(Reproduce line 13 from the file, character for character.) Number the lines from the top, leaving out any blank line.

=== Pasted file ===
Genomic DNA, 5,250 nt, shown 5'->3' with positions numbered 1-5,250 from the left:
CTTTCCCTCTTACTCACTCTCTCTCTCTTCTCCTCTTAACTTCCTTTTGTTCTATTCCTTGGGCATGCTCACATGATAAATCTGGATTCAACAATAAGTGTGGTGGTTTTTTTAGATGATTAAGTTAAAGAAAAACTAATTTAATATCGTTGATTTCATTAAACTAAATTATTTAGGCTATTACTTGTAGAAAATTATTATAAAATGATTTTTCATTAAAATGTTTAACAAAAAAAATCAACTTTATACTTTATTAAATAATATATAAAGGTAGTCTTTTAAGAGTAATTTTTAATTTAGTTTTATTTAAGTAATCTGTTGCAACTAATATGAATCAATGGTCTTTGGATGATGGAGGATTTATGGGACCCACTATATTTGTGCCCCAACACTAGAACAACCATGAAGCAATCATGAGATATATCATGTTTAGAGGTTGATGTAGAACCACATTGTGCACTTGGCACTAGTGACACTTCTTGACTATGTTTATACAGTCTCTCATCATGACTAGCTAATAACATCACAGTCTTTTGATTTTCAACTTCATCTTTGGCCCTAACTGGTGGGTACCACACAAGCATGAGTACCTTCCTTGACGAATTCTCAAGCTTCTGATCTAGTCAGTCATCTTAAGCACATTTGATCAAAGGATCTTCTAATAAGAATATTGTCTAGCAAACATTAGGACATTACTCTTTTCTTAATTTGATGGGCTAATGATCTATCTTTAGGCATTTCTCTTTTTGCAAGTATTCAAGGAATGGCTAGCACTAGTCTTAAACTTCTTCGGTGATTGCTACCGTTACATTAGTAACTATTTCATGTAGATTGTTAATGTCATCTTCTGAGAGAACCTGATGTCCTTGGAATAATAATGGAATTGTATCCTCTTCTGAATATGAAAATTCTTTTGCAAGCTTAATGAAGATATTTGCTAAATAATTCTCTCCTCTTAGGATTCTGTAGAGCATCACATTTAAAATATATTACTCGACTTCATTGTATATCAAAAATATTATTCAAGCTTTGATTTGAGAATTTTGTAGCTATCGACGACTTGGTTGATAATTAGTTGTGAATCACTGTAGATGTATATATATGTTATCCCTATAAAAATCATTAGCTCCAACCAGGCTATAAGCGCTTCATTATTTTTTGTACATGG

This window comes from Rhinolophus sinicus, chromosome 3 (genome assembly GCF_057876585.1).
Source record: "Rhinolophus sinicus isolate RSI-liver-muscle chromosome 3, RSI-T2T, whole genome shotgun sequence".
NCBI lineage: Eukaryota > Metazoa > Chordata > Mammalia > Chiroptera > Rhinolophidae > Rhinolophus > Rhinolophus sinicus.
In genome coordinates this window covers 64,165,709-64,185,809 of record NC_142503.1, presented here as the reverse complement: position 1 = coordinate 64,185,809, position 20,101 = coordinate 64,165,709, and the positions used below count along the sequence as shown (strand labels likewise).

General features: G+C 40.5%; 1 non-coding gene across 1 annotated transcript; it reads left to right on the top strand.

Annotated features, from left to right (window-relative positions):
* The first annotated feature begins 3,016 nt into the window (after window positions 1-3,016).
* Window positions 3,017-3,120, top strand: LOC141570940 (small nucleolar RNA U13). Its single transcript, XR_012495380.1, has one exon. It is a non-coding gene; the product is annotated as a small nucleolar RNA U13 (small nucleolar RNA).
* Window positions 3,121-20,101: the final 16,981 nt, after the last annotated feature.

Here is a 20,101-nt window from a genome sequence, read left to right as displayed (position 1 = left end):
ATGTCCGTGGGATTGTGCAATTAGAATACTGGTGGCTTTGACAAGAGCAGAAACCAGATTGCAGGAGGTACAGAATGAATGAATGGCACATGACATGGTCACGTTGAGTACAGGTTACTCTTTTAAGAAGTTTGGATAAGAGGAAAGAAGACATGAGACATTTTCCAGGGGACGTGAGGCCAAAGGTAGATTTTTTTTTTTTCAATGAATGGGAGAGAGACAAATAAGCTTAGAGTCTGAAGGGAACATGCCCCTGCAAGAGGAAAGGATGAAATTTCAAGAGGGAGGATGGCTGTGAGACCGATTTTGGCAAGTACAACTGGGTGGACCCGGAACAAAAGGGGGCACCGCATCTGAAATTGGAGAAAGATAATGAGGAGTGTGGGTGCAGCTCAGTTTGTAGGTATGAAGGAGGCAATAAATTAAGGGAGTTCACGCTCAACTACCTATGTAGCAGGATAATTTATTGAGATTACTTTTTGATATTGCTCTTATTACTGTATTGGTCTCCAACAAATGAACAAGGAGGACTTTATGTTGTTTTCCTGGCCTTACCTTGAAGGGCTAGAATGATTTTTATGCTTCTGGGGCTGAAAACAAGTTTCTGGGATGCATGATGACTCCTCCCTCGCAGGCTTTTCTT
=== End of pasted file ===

ATGTCCGTGGGATTGTGCAATTAGAATACTGGTGGCTTTGACAAGAGCAGAAACCAGATTGCAGGAGGTACAGAATGAATGAATGGCACATGACATGGTCACGTTGAGTACAGGTTACTCTTTTAAGAAGTTTGGATAAGAGGAAAGAAGACATGAGACATTTTCCAGGGGACGTGAGGCCAAAGGTAGATTTTTTTTTTTTCAATGAATGGGAGAGAGACAAATAAGCTTAGAGTCTGAAGGGAACATGCCCCTGCAAGAGGAAAGGATGAAATTTCAAGAGGGAGGATGGCTGTGAGACCGATTTTGGCAAGTACAACTGGGTGGACCCGGAACAAAAGGGGGCACCGCATCTGAAATTGGAGAAAGATAATGAGGAGTGTGGGTGCAGCTCAGTTTGTAGGTATGAAGGAGGCAATAAATTAAGGGAGTTCACGCTCAACTACCTATGTAGCAGGATAATTTATTGAGATTACTTTTTGATATTGCTCTTATTACTGTATTGGTCTCCAACAAATGAACAAGGAGGACTTTATGTTGTTTTCCTGGCCTTACCTTGAAGGGCTAGAATGATTTTTATGCTTCTGGGGCTGAAAACAAGTTTCTGGGATGCATGATGACTCCTCCCTCGCAGGCTTTTCTT